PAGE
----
Homesick: I don’t know nothing about plantations. I come from Chicago. I was raised up there as a young man, all the way up. I haven’t been through Mississippi much, anyway. If anybody says that, I’ll tell ’em they’re lyin’.
BA: Henry, you played in the Prohibition era. Could you describe some of the speakeasies you played in?
Henry: Well, when I was just gettin’ started, we would have house parties, and in the early ’30s people were being evicted from their homes, and all of that. So we created a little club, the Musician’s Theatre there in St. Louis. We’d go buy alcohol, white whiskey, for the club that night. So each musician would volunteer their talent for that night, and sell the place out. The next morning, the person would always say they didn’t get evicted.
So that went on for a few years. Over in the evening, when there wasn’t much traffic, we would put our instruments on a flat-bed truck and drive around and advertise for it. We’d draw the police, too — they would come, but if we got four or five hours, it didn’t matter if they come or not, because the money would be made by that time.
I also used to front as a shoeshine boy for E.B. Kuntz — he gave me a shoeshine parlor out in front of the alcohol joint. He would buy whatever I needed, but never come for no money. I got hip, but I didn’t run from it. I stayed right there.
BA: What did you call alcohol back then?
Henry: Well, they had a lot of names for it. It would be called just plain alcohol and water, or white whiskey, and they would call it Sneaky Pete, and some people would call it the Brain Buster, ’cuz it would give some people headaches, you know. It was called just about everything you could think of. It had a lot of different tastes. After the first drink, it didn’t matter. But there was some good whiskey out there. Some of them guys made whiskey better than some of the stuff on the market today.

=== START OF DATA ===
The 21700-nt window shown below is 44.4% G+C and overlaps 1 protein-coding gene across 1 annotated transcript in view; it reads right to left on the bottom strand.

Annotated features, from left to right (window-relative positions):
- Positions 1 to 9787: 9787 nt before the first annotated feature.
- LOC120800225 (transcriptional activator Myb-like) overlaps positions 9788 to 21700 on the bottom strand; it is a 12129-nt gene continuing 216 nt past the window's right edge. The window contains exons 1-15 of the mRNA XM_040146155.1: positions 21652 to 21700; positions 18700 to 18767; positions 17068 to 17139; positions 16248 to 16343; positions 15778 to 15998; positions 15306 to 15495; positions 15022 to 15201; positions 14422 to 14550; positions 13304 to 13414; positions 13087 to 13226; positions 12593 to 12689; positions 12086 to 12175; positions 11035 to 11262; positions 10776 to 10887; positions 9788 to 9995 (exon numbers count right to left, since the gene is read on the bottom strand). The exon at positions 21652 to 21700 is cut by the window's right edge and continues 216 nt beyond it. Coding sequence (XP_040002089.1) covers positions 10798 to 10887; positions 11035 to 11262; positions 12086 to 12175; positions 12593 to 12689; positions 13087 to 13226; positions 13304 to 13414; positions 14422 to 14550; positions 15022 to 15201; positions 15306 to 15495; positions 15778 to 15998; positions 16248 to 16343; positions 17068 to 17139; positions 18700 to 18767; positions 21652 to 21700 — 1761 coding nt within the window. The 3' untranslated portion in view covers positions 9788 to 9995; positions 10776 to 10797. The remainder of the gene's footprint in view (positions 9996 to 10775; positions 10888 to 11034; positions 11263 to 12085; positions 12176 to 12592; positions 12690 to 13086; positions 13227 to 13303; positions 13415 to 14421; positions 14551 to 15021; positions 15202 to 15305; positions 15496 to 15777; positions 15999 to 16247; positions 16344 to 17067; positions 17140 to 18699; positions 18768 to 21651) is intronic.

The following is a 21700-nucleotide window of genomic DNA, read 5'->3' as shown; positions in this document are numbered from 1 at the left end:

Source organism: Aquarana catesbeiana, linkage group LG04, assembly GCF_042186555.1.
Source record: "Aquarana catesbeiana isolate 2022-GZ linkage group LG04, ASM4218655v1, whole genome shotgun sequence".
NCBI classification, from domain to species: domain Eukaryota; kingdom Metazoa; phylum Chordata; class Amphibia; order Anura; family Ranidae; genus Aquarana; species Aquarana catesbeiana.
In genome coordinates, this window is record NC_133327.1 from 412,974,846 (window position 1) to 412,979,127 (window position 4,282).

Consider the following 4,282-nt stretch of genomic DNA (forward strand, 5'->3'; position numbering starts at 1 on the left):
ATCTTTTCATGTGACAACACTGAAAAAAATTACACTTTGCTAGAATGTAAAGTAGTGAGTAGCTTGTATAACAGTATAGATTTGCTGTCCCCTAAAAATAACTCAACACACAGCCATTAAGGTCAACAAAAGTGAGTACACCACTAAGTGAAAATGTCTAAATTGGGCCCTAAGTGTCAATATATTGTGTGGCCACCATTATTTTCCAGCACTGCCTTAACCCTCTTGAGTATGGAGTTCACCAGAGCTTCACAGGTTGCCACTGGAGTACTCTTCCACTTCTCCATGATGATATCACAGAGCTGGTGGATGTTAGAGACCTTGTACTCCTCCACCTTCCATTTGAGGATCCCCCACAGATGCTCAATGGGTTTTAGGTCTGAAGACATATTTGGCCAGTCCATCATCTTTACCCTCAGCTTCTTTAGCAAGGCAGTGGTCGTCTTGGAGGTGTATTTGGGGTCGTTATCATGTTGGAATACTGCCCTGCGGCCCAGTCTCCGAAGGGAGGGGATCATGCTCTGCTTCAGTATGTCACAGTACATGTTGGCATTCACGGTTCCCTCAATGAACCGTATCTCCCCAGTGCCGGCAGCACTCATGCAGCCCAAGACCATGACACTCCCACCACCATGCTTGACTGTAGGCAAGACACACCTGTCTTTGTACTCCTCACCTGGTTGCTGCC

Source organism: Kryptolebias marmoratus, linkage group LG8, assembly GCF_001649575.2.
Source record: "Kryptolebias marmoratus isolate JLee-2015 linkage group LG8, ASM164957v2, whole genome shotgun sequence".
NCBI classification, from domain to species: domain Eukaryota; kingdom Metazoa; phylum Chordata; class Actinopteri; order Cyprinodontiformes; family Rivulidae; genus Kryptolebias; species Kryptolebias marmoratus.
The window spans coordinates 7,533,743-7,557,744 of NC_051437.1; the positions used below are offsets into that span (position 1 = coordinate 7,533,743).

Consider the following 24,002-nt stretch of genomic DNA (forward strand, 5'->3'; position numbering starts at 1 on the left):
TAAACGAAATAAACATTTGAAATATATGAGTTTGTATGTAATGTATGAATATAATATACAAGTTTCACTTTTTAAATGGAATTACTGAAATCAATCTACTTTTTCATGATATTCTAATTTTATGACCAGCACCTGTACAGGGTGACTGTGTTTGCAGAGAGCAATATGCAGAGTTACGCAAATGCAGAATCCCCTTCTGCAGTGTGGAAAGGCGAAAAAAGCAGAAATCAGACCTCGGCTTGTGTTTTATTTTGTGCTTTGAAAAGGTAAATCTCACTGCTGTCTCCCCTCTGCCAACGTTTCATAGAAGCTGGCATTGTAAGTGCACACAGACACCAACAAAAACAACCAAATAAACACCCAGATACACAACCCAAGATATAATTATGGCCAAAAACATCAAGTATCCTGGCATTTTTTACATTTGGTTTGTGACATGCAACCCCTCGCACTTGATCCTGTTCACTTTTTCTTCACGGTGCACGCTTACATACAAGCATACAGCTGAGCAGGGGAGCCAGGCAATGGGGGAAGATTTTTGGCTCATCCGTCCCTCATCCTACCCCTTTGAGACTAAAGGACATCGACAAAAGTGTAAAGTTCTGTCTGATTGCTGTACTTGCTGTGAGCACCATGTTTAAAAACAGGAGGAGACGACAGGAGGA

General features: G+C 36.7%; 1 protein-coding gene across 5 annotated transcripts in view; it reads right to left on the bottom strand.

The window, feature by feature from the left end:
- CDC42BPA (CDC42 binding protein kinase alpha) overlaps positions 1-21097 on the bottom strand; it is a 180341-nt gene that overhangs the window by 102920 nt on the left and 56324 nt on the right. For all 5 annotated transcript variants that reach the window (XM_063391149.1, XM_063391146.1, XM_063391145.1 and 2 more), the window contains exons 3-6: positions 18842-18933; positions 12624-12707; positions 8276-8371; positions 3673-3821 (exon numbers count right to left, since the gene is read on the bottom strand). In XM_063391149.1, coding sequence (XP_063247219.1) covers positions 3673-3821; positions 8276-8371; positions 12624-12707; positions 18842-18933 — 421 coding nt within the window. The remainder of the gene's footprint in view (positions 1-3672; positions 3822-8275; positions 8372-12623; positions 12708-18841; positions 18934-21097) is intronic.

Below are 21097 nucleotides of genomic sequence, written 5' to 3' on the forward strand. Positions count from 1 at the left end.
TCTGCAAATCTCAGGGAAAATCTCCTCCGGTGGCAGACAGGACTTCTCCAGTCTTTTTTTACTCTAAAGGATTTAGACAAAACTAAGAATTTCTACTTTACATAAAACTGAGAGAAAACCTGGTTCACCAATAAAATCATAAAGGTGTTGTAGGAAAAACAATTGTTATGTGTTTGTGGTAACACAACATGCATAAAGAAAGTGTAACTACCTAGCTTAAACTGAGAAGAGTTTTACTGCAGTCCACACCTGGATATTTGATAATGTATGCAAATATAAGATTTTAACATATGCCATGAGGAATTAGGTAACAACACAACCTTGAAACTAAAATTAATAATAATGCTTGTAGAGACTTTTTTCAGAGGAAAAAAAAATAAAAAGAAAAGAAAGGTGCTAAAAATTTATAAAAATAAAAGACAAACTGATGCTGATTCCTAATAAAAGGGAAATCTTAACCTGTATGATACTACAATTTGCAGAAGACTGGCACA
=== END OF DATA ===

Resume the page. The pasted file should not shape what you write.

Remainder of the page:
See, a musician can tell you what tastes the best. I know about his drink [points to Robert], and he know about my drink. The reason I didn’t turn out to be a whiskey-head is because my drink is too expensive. I was drinkin’ that aged Chivas Regal, and I couldn’t afford too much of it, so I didn’t get the chance to be a whiskey-head. Yeah, he and I sat up and killed many bottles together. I know what his drink is.
Robert: I drink Hennessey. I started drinking it about 25 years ago. Really, what started me to drinkin’ it is that it’s kind of hard to get a hangover. So when I found that it was hard to get a hangover, I started drinking it regularly. Then I finally found out, when you have open-heart surgery and have some kind of a back-slide, the doctor will give you Hennessey to drink. So I been drinkin’ it ever since.
Honeyboy: I played at Skin Balls. A lot of people down South used to play Georgia Skin at cards. They would give Skin Balls in the fall of the year, when the people were clearin’ money. They’d go to these big houses and give Skin Balls. They’d be like three or four nights, playin’ Georgia Skins, drinkin’ whiskey, just turnin’ the cards. I played at ’em. There’d be a skin table over there, a crap table over there, and I’d be in the back of the house playin’ the blues and drinkin’ white whiskey.
A fast game of Georgia Skin was the game then. And I used to shoot dice. I was a good crap-shooter. When I sit down to that game, I ain’t gonna leave till I get the money. When you’re gambling, if you get a guy with a couple hundred bucks in his pocket, and he lose $50, he’s gonna keep gambling ’cuz he wants to get that $50 back. But he ain’t never gonna get close with me. I got him stuck. He’s never gonna see daylight
Henry: Play it cool, man, because when you play it cool, you’s a hustler. I know how to gamble. I know how to set a trap. That’s when you put your thing in. ’Cuz that’s when you use your stuff. Let him think, "Oh, he don’t know what he’s doin’. That’s a greenhorn." And when I was in the Army, the sergeant come got me and my buddy and took us over there and put them cards under a microscope. They couldn’t find a damn thing, and every one of them cards had my mark on it. I’m lookin’ right at it, you know, and they couldn’t see it.
Honeyboy: What’d you mark them cards with? Was it sand, or …